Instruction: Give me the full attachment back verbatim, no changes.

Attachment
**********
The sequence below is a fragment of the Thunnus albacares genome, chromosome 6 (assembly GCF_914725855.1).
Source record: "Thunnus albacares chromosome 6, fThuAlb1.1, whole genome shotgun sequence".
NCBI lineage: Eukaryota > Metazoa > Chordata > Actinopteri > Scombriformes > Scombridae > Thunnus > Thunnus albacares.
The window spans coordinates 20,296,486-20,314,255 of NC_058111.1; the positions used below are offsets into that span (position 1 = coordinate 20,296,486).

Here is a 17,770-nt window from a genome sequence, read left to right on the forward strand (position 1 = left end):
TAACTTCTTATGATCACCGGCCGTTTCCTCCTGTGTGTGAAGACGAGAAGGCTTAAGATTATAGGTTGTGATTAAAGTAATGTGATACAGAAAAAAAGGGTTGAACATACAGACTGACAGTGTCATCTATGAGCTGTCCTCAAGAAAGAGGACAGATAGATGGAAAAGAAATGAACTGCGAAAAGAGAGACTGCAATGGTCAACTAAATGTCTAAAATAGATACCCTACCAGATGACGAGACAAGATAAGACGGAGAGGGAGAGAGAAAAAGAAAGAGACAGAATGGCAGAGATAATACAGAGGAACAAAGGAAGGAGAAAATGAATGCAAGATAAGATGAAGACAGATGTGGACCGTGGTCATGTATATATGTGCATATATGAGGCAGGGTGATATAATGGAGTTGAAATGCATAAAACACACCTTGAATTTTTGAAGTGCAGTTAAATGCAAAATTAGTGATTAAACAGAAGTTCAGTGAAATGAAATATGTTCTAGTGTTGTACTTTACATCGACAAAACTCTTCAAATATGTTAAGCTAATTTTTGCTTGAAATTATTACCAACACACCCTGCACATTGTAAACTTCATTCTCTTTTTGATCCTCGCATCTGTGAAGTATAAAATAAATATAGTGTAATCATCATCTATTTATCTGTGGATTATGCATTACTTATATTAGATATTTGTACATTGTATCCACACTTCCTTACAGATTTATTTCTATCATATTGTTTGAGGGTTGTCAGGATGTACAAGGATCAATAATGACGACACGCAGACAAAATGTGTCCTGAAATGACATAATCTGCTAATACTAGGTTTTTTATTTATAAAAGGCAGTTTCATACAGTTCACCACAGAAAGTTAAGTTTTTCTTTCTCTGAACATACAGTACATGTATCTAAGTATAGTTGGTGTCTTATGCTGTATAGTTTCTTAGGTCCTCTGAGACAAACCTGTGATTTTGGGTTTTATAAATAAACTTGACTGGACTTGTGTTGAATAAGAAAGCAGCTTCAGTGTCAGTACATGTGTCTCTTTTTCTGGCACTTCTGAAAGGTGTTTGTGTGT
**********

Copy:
The sequence below is a fragment of the Thunnus albacares genome, chromosome 6 (assembly GCF_914725855.1).
Source record: "Thunnus albacares chromosome 6, fThuAlb1.1, whole genome shotgun sequence".
NCBI lineage: Eukaryota > Metazoa > Chordata > Actinopteri > Scombriformes > Scombridae > Thunnus > Thunnus albacares.
The window spans coordinates 20,296,486-20,314,255 of NC_058111.1; the positions used below are offsets into that span (position 1 = coordinate 20,296,486).

Here is a 17,770-nt window from a genome sequence, read left to right on the forward strand (position 1 = left end):
TAACTTCTTATGATCACCGGCCGTTTCCTCCTGTGTGTGAAGACGAGAAGGCTTAAGATTATAGGTTGTGATTAAAGTAATGTGATACAGAAAAAAAGGGTTGAACATACAGACTGACAGTGTCATCTATGAGCTGTCCTCAAGAAAGAGGACAGATAGATGGAAAAGAAATGAACTGCGAAAAGAGAGACTGCAATGGTCAACTAAATGTCTAAAATAGATACCCTACCAGATGACGAGACAAGATAAGACGGAGAGGGAGAGAGAAAAAGAAAGAGACAGAATGGCAGAGATAATACAGAGGAACAAAGGAAGGAGAAAATGAATGCAAGATAAGATGAAGACAGATGTGGACCGTGGTCATGTATATATGTGCATATATGAGGCAGGGTGATATAATGGAGTTGAAATGCATAAAACACACCTTGAATTTTTGAAGTGCAGTTAAATGCAAAATTAGTGATTAAACAGAAGTTCAGTGAAATGAAATATGTTCTAGTGTTGTACTTTACATCGACAAAACTCTTCAAATATGTTAAGCTAATTTTTGCTTGAAATTATTACCAACACACCCTGCACATTGTAAACTTCATTCTCTTTTTGATCCTCGCATCTGTGAAGTATAAAATAAATATAGTGTAATCATCATCTATTTATCTGTGGATTATGCATTACTTATATTAGATATTTGTACATTGTATCCACACTTCCTTACAGATTTATTTCTATCATATTGTTTGAGGGTTGTCAGGATGTACAAGGATCAATAATGACGACACGCAGACAAAATGTGTCCTGAAATGACATAATCTGCTAATACTAGGTTTTTTATTTATAAAAGGCAGTTTCATACAGTTCACCACAGAAAGTTAAGTTTTTCTTTCTCTGAACATACAGTACATGTATCTAAGTATAGTTGGTGTCTTATGCTGTATAGTTTCTTAGGTCCTCTGAGACAAACCTGTGATTTTGGGTTTTATAAATAAACTTGACTGGACTTGTGTTGAATAAGAAAGCAGCTTCAGTGTCAGTACATGTGTCTCTTTTTCTGGCACTTCTGAAAGGTGTTTGTGTGT